In many ways Alan Rusbridger’s Andrew Olle Memorial lecture on Friday provided a more believable roadmap for journalism than the Murdoch plan for pay walls, but neither side of this argument suffers from a deficit of optimism.
In fact both are missing the point: neither model will work unless the product improves.
In his lecture, the editor of The Guardian provided an interesting review of the qualities and importance of Twitter and mapped out a “mutualised” future for the media, in which “instead of trying to write everything ourselves we’re increasingly a platform as well as publisher”. Some will be charged for, he said, but the majority will be free.
Meanwhile, also on Friday, News Corporation’s head of Digital Media in Australia, Richard Freudenstein, put the Murdoch case for paywalls in an interview on ABC radio. He said the Murdoch papers in Australia were leaning towards the Wall Street Journal model of having half the stories free and half charged for, instead of putting all stuff behind a pay wall as the Times and Sunday Times in London have experimented with.
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In his speech Rusbridger sniped that the Times’ UK web audience had fallen 98 per cent, which meant it was generating a total global audience of 54,000 and that 28,000 were paying. The Guardian, he said, has an average of 2 million unique browsers a day.
In his interview, Freudenstein in turn sniped that The Guardian and its website lost £34 million last year “so (Rusbridger’s) perhaps in the position of not having to worry so much about actually making money”.
Who’s right? They both are. The whole thing is calamitous for the achingly simple reason that revenue per reader is much lower online than in print – like about one tenth. And the revenue per reader in print is higher because it is an oligopoly, not because the product is better.
Part of the reason for this change involves the main theme of Alan Rusbridger’s speech: “Guess what?” he said. “The readers love to be involved. They, too, like being critics, commentators and photographers. They love helping to defeat injunctions and being asked to share their particular knowledge or pool their expertise.”
That means there is now a colossal volume of “journalism” being produced. People who are actually trained and employed as journalists are struggling to be heard above the din.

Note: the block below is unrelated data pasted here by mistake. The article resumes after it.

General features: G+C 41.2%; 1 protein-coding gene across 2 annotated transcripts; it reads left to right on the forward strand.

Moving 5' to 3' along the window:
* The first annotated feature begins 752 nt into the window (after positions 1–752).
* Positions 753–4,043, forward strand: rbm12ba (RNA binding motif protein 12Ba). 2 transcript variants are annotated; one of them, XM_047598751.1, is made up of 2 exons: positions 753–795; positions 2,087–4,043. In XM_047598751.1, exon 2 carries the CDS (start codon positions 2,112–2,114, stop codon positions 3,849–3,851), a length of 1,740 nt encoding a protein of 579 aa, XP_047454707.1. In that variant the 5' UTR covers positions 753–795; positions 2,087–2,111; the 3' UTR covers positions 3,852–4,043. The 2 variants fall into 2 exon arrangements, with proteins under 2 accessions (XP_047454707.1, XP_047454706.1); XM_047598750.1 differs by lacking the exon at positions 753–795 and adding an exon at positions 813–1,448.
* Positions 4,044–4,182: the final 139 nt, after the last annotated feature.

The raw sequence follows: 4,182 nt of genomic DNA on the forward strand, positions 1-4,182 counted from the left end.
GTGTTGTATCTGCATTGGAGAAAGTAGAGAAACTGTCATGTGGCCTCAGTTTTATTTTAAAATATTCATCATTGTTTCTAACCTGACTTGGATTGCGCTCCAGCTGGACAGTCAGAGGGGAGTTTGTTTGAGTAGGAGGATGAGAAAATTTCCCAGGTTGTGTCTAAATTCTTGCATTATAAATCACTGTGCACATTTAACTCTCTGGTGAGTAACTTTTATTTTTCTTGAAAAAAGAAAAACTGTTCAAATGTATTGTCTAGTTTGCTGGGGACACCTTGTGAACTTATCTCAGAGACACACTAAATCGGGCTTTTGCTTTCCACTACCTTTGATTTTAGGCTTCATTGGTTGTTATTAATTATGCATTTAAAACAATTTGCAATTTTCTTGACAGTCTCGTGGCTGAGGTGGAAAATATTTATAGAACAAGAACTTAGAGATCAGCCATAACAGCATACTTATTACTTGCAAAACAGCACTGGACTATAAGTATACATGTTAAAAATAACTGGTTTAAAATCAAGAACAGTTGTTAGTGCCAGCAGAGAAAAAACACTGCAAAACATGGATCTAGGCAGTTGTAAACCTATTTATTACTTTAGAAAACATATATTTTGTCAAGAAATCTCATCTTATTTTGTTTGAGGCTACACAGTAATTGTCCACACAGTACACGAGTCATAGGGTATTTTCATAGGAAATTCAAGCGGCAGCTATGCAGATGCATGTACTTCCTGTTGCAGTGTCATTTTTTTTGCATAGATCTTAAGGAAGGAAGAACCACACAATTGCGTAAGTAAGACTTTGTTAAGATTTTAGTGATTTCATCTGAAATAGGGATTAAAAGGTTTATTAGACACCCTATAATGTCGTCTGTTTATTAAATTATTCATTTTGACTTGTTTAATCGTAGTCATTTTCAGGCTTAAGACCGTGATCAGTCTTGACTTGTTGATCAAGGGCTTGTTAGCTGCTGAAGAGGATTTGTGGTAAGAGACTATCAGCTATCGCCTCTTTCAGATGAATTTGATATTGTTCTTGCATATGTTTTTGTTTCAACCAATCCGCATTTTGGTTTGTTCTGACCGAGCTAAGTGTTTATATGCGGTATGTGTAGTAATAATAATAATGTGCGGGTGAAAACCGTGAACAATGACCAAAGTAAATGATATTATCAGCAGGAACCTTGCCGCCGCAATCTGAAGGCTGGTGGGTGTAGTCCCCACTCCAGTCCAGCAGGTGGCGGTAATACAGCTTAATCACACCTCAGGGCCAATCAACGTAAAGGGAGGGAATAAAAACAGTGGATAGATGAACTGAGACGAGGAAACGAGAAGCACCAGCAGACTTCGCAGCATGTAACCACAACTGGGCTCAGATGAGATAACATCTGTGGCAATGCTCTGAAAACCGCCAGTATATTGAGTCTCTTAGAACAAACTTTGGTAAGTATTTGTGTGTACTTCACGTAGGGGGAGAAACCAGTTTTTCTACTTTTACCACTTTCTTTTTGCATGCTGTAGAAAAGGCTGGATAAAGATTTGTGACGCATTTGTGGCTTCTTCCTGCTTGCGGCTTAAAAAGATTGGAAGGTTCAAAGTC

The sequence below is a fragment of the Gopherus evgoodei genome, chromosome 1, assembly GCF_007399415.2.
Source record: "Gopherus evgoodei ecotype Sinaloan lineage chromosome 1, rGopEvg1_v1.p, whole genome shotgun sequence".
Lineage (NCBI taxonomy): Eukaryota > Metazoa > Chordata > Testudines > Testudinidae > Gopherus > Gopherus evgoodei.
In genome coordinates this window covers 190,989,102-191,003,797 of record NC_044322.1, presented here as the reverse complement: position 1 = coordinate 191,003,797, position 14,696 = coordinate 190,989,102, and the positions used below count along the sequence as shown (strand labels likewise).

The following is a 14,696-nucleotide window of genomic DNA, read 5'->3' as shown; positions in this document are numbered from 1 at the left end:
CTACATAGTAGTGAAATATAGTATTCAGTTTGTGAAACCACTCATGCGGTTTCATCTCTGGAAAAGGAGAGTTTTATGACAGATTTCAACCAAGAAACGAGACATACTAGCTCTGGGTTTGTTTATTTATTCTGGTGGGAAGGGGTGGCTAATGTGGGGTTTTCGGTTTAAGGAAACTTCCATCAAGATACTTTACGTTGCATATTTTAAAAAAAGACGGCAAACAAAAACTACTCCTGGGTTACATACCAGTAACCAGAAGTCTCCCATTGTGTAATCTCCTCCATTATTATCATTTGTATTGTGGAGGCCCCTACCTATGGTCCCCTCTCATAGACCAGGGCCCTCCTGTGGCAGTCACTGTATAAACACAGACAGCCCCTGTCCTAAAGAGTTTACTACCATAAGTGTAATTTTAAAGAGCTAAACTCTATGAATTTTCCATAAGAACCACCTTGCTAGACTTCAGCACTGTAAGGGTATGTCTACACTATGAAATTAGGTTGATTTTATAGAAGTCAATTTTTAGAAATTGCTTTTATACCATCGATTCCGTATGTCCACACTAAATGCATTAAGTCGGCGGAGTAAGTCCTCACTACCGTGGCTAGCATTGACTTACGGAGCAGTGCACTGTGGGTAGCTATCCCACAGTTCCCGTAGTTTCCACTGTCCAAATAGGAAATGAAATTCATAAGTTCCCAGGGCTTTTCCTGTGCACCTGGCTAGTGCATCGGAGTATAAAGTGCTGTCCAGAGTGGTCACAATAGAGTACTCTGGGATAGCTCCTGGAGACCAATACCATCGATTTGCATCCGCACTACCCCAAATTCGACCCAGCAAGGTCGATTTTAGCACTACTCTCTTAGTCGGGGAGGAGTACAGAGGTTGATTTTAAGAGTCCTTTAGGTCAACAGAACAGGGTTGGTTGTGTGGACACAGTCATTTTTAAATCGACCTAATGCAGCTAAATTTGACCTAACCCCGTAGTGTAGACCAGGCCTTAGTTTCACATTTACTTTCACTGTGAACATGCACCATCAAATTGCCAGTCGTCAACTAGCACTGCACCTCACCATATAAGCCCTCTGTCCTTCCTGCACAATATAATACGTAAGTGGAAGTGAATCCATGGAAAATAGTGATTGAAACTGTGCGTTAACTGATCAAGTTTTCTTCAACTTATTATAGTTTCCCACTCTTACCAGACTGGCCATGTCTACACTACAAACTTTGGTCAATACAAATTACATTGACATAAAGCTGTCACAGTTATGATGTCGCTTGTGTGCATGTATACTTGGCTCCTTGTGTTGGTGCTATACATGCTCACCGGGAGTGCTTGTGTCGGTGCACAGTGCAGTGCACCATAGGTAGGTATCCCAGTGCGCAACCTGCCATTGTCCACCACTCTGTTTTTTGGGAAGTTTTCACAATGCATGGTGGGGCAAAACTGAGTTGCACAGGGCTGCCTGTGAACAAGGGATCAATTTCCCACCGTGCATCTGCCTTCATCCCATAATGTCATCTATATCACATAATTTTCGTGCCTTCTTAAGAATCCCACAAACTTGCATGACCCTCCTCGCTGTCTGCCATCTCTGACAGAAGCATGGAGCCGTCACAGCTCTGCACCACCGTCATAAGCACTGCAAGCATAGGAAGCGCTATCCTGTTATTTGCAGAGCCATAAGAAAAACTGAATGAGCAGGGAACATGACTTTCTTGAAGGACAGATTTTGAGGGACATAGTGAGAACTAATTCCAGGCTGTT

But there’s more to it that that: it is now possible for anyone to find out almost anything. Someone sitting at home can now read any press release, watch any press conference, or read its transcript, and examine any public document anywhere in the world.
The lowest paid jobs in society are those that anyone can do, but can’t be bothered or don’t have the time to do, like cleaning or driving. The danger for plain reporting is that it will be increasingly seen in that light – as a service that anyone can do, if they can be bothered or have the time.
No one is going to pay much for that, if anything, and advertisers have already discovered that they are in the driver’s seat with online media because there is a glut of inventory and it’s all measurable and accountable, unlike newspaper advertising.
To survive, therefore, journalism must add value – specifically it must impart meaning. It must do what its customers cannot do themselves, which is to explain what events mean, not just report them.
This does not just apply to material behind pay walls; it applies equally to free journalism as well. That might sound counter intuitive, but the only way to make a decent living through free, ad-funded online journalism these days is through a high level of reader engagement.
A simple click is not worth very much in ad revenue – less than half a cent. Most newspaper articles cost at least $500 to produce, which means they would have to be clicked on 100,000 times to break even – an impossibly high click rate, especially in Australia.
But it is possible to improve that yield through reader engagement, which is all about quality time, not just clicks, and it requires the same thing that will persuade readers to pay for content: added value. That can take many forms, but I think it comes down to meaning: providing “unique browsers” with context, history, explanation and some informed conjecture.
And this does not simply apply to the media. Other industries are being disintermediated in the same way and are also having to reinvent themselves to stay afloat.
The most urgent of these is retailing. For thousands of years we have had to travel to a shop to buy goods because the shopkeepers have controlled their distribution, just as media companies have controlled information.
Now we can go direct to the source of the goods, wherever they are in the world. The volume of shopping online is now ballooning and just about everything is now being bought on the internet and delivered to homes in packages – books, shoes, clothing, food, household items.
Traditional retailers sitting behind the counters in their stores in shopping malls and strips are now facing huge challenges; many won’t survive. Those that do will provide something extra that can’t be bought online, some sort of added value or service.
The same goes for journalism. It doesn’t matter whether it’s free or paid, to survive it must do more than just report what readers could find out for themselves, if they had the time.
This article first appeared on Business Spectator.